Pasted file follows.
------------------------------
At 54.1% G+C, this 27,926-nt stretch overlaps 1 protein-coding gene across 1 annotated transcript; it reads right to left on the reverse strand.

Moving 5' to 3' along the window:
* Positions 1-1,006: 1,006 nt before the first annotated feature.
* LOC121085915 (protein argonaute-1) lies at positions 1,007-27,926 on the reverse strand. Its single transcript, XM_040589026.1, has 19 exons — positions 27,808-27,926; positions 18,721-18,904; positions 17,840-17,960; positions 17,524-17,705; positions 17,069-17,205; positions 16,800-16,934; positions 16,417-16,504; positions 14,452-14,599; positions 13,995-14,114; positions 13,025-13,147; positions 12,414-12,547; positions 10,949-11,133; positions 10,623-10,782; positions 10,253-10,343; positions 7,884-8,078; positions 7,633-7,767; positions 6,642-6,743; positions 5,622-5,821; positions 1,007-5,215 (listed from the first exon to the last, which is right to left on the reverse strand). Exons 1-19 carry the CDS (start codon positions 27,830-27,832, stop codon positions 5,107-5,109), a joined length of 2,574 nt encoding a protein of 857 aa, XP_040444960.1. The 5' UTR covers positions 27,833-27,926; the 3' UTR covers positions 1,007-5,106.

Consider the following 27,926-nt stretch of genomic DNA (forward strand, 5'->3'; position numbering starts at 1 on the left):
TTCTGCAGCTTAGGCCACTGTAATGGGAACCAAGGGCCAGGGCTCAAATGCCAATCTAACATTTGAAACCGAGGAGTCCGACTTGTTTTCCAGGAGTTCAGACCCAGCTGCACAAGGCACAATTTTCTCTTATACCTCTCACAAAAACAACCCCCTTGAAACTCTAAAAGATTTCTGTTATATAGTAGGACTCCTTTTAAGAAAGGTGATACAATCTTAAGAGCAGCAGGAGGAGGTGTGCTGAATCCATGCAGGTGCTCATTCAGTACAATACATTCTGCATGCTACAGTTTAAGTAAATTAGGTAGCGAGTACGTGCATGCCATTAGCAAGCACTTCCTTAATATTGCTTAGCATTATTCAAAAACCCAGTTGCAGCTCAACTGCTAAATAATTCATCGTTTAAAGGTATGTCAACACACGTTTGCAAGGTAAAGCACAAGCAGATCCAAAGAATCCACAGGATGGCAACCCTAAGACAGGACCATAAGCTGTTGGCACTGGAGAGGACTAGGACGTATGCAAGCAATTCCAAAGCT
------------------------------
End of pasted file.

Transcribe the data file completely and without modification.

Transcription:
At 54.1% G+C, this 27,926-nt stretch overlaps 1 protein-coding gene across 1 annotated transcript; it reads right to left on the reverse strand.

Moving 5' to 3' along the window:
* Positions 1-1,006: 1,006 nt before the first annotated feature.
* LOC121085915 (protein argonaute-1) lies at positions 1,007-27,926 on the reverse strand. Its single transcript, XM_040589026.1, has 19 exons — positions 27,808-27,926; positions 18,721-18,904; positions 17,840-17,960; positions 17,524-17,705; positions 17,069-17,205; positions 16,800-16,934; positions 16,417-16,504; positions 14,452-14,599; positions 13,995-14,114; positions 13,025-13,147; positions 12,414-12,547; positions 10,949-11,133; positions 10,623-10,782; positions 10,253-10,343; positions 7,884-8,078; positions 7,633-7,767; positions 6,642-6,743; positions 5,622-5,821; positions 1,007-5,215 (listed from the first exon to the last, which is right to left on the reverse strand). Exons 1-19 carry the CDS (start codon positions 27,830-27,832, stop codon positions 5,107-5,109), a joined length of 2,574 nt encoding a protein of 857 aa, XP_040444960.1. The 5' UTR covers positions 27,833-27,926; the 3' UTR covers positions 1,007-5,106.

Consider the following 27,926-nt stretch of genomic DNA (forward strand, 5'->3'; position numbering starts at 1 on the left):
TTCTGCAGCTTAGGCCACTGTAATGGGAACCAAGGGCCAGGGCTCAAATGCCAATCTAACATTTGAAACCGAGGAGTCCGACTTGTTTTCCAGGAGTTCAGACCCAGCTGCACAAGGCACAATTTTCTCTTATACCTCTCACAAAAACAACCCCCTTGAAACTCTAAAAGATTTCTGTTATATAGTAGGACTCCTTTTAAGAAAGGTGATACAATCTTAAGAGCAGCAGGAGGAGGTGTGCTGAATCCATGCAGGTGCTCATTCAGTACAATACATTCTGCATGCTACAGTTTAAGTAAATTAGGTAGCGAGTACGTGCATGCCATTAGCAAGCACTTCCTTAATATTGCTTAGCATTATTCAAAAACCCAGTTGCAGCTCAACTGCTAAATAATTCATCGTTTAAAGGTATGTCAACACACGTTTGCAAGGTAAAGCACAAGCAGATCCAAAGAATCCACAGGATGGCAACCCTAAGACAGGACCATAAGCTGTTGGCACTGGAGAGGACTAGGACGTATGCAAGCAATTCCAAAGCT